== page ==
I walked this stretch of road for a near-hour, until crossing north into the beginnings of the CBD, where I grabbed a sidewalk meal, and then strolled home, passing the very well-conceived Hong Lim Complex, on N. Bridge Rd. a series of 4 to 6 high-rise residential towers are set back from the road, and encompassed by a 4 or 5 storey intermediate commercial & parking zone. this retail opens up in the middle of the complex to form a long ‘courtyard,’ perpendicular to the road & providing an entry into the tower complex. this courtyard-thoroughfare acts a social gathering space, and serves as a visual axis that connects to a pedestrian mall on the other side of the street.
after this long circuit and unforgettable walk, I found myself thinking that the true blessings Singapore’s planning might be its creation of connectivity at multiple scales.
4.14 to Johor Bahru, Malaysia
one Saturday pastime of Singaporeans is to hop over to Johor Bahru, Malaysia for cheap groceries, cheap cigarettes, and cheap gas (although the latter has become so common that gas tanks going into Malaysia must be at least ¾ full now). perhaps these bargain seekers also get their monthly dose of frantic gum-chewing in before heading back over the border; I was tempted to gobble down a pack in desperation but opted against the sugar high. I should note that I was warned by every Singapore resident I’d talked to not to go, as it was too “ dangerous.” after doing some internet research I felt safe enough to venture and I must say, ‘unsafe’ is a relative term.
as often seems to happen at borders, there is a aggregation of stereotypical characteristics of place, as citizens on both sides of the line usurp the benefits not available in their own countries and business, when allowed, is only too eager to fill the desire. the Singapore border control station is grey, brisk, airport efficient, and devoid of any services or retail, such as money-changers, or otherwise, save for restrooms and a multitude of bus queues (everyone must de-board, file through, and re-board, twice, once in Singapore, once in Malaysia). across 1km long Causeway (built in 1923 and funneling buses, cars, motorcycles, train, and freshwater between the two countries) the Malaysian border station is lively and humid, fans working hard to supplement the near non-existent a/c. immediately upon exit taxi hawkers await: “where you going?” an enormous shopping mall is only a few feet further, truly one of the most crowded malls I have ever been in, the food court providing a 5th floor view of dilapidated shophouse rooftops, Milla Jovovitch’s feline face on a billboard, a colorful Hindu temple, a few alleys stuffed with tables and foodstalls, and a disorganized assortment of mid and high-rise buildings dotting the near and far landscape. (the photo a more extended view from the 33rd floor of a nearby adjacent tower, where a kind man let me into his office after I’d wandered the windowless hallways trying to open every locked door).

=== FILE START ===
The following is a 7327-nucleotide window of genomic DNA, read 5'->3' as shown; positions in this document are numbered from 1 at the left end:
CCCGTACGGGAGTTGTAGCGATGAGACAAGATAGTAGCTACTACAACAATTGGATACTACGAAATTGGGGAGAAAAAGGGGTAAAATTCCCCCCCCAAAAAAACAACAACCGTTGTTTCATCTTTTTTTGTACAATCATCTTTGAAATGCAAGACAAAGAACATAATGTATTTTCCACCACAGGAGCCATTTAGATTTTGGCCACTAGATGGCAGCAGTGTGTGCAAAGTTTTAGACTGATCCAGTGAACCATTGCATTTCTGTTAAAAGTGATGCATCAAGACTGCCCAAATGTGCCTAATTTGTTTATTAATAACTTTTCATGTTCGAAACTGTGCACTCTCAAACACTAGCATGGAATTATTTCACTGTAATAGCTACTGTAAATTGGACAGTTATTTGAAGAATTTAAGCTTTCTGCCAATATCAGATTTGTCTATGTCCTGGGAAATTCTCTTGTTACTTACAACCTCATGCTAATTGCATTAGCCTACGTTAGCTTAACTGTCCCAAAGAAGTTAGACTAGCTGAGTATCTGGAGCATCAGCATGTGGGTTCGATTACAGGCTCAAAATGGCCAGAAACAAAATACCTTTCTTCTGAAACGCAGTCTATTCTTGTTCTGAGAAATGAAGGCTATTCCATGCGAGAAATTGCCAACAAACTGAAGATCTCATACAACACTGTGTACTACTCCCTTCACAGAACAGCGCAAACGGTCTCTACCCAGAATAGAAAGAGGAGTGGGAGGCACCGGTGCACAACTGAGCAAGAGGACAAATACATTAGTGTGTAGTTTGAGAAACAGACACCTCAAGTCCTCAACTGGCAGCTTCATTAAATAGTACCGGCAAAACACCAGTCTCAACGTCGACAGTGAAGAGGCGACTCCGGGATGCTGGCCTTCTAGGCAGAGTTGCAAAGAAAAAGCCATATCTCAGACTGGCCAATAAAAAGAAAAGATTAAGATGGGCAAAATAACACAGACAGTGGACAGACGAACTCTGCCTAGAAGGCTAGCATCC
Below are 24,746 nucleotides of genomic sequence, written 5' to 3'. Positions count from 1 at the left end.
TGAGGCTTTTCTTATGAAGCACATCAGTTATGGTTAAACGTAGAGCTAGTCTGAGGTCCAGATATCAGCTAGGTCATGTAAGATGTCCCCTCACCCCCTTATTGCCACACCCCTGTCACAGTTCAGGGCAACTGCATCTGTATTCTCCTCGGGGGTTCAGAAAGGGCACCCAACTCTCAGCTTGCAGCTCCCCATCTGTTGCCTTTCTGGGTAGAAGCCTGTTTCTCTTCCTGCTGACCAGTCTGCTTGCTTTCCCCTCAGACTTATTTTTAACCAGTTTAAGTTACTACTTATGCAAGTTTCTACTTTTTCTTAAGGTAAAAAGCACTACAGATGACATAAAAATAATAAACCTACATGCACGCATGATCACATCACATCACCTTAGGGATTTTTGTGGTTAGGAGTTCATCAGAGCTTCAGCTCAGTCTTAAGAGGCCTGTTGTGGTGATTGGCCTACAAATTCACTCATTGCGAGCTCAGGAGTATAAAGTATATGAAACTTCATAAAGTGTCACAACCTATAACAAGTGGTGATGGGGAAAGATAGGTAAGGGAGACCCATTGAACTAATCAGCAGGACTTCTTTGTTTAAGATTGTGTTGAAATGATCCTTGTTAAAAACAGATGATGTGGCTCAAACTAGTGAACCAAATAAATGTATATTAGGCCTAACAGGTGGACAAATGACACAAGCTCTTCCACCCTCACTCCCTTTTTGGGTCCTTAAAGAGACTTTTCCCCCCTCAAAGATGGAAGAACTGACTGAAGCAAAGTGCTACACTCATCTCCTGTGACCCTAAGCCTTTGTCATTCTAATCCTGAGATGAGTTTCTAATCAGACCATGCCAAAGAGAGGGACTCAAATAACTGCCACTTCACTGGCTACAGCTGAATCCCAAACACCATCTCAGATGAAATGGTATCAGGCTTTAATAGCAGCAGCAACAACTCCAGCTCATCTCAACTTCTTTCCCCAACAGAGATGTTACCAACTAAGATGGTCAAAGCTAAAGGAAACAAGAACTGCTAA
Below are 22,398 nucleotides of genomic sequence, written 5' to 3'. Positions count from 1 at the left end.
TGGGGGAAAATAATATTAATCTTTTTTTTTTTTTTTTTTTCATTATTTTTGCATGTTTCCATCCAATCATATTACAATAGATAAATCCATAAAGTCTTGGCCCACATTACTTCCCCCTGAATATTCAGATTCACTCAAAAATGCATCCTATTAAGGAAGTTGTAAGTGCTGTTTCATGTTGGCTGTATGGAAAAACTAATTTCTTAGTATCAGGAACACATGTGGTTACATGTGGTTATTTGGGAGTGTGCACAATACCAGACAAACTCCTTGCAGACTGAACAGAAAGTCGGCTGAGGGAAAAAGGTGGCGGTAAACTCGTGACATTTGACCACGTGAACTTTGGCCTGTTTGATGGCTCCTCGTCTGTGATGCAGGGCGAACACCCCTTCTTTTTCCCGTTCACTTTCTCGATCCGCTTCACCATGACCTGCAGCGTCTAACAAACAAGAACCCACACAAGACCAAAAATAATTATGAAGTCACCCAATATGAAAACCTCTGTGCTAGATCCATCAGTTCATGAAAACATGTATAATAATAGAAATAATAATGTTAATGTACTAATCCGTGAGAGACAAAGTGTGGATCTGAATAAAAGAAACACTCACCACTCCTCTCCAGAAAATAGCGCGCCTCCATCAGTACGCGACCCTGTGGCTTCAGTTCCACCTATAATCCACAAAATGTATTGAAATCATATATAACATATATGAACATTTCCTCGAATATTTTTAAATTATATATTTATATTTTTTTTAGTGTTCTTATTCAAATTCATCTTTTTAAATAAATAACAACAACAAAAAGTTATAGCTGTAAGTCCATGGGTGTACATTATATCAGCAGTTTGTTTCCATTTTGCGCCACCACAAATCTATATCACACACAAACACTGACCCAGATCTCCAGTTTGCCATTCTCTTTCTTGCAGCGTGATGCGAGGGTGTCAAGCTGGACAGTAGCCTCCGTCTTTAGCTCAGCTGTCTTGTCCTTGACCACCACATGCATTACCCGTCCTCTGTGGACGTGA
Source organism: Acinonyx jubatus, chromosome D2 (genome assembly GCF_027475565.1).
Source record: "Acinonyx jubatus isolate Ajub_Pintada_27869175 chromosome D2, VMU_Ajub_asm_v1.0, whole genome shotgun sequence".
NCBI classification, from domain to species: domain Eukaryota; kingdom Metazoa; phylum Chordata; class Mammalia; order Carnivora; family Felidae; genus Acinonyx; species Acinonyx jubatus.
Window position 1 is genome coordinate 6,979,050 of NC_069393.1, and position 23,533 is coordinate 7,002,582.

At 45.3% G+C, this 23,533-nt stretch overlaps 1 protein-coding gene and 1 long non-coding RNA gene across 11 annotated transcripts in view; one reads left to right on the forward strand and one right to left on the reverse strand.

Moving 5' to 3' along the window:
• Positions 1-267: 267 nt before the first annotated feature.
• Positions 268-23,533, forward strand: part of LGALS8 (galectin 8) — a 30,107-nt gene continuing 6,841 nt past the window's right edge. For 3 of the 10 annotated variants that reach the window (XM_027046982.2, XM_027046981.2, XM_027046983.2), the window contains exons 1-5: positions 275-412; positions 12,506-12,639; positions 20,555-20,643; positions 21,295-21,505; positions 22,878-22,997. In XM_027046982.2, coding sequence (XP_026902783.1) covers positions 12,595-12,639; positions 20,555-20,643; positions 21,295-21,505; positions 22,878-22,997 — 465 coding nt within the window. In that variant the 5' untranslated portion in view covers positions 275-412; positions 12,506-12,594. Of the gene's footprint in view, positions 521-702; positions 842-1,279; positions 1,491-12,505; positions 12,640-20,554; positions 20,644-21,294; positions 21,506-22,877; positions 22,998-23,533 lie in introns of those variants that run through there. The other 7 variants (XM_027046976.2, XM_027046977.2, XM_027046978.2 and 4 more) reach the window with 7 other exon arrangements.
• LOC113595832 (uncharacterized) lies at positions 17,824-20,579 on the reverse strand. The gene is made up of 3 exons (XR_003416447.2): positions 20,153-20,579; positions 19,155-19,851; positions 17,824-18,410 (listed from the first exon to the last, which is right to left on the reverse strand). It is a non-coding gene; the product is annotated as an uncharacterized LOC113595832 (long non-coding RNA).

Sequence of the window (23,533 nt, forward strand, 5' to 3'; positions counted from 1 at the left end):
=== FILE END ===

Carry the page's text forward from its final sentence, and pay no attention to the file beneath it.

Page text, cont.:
back down on the ground…money changers galore, and many single men looking as if they’re not quite sure what to do with themselves. what I felt was not so strong as to be unease, but rather, a gratitude that I would be sleeping back in Singapore that night. a city whose sole raison d’etre is to provide the offerings of a less formal economy for a neighboring city that is, by comparison, filthy rich, not surprisingly has an air of edgy anonymity about it. Johor’s current challenge is to become more then just a cesspool of cheap goods and services for Singaporeans and a jumping off point for the rest of Malaysia (intra-national bus stations are everywhere). there is talk of developing its port, and increasing its tourist appeal. it by no means feels like a destitute city; just rough-around-the-edges compared to its sister across the water.